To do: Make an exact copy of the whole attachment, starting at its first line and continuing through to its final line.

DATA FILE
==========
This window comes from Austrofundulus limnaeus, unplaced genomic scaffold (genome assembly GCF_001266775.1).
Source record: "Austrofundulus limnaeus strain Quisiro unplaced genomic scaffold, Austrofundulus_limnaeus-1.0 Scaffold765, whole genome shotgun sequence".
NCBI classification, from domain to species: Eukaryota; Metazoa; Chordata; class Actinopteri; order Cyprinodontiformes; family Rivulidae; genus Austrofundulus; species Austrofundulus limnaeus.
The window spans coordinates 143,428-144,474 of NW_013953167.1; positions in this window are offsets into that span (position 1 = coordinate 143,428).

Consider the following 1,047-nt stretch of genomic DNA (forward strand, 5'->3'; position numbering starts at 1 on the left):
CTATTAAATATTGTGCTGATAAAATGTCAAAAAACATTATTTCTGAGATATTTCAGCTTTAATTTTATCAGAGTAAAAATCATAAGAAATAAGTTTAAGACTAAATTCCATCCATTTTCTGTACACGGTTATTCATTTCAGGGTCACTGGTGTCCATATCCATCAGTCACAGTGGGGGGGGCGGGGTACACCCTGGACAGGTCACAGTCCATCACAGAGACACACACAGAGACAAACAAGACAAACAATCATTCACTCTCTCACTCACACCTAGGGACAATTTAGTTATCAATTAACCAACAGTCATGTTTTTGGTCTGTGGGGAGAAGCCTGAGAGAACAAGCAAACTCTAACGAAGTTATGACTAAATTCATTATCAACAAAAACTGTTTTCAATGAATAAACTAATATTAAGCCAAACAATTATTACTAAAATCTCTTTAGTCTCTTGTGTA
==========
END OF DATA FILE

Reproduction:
This window comes from Austrofundulus limnaeus, unplaced genomic scaffold (genome assembly GCF_001266775.1).
Source record: "Austrofundulus limnaeus strain Quisiro unplaced genomic scaffold, Austrofundulus_limnaeus-1.0 Scaffold765, whole genome shotgun sequence".
NCBI classification, from domain to species: Eukaryota; Metazoa; Chordata; class Actinopteri; order Cyprinodontiformes; family Rivulidae; genus Austrofundulus; species Austrofundulus limnaeus.
The window spans coordinates 143,428-144,474 of NW_013953167.1; positions in this window are offsets into that span (position 1 = coordinate 143,428).

Consider the following 1,047-nt stretch of genomic DNA (forward strand, 5'->3'; position numbering starts at 1 on the left):
CTATTAAATATTGTGCTGATAAAATGTCAAAAAACATTATTTCTGAGATATTTCAGCTTTAATTTTATCAGAGTAAAAATCATAAGAAATAAGTTTAAGACTAAATTCCATCCATTTTCTGTACACGGTTATTCATTTCAGGGTCACTGGTGTCCATATCCATCAGTCACAGTGGGGGGGGCGGGGTACACCCTGGACAGGTCACAGTCCATCACAGAGACACACACAGAGACAAACAAGACAAACAATCATTCACTCTCTCACTCACACCTAGGGACAATTTAGTTATCAATTAACCAACAGTCATGTTTTTGGTCTGTGGGGAGAAGCCTGAGAGAACAAGCAAACTCTAACGAAGTTATGACTAAATTCATTATCAACAAAAACTGTTTTCAATGAATAAACTAATATTAAGCCAAACAATTATTACTAAAATCTCTTTAGTCTCTTGTGTA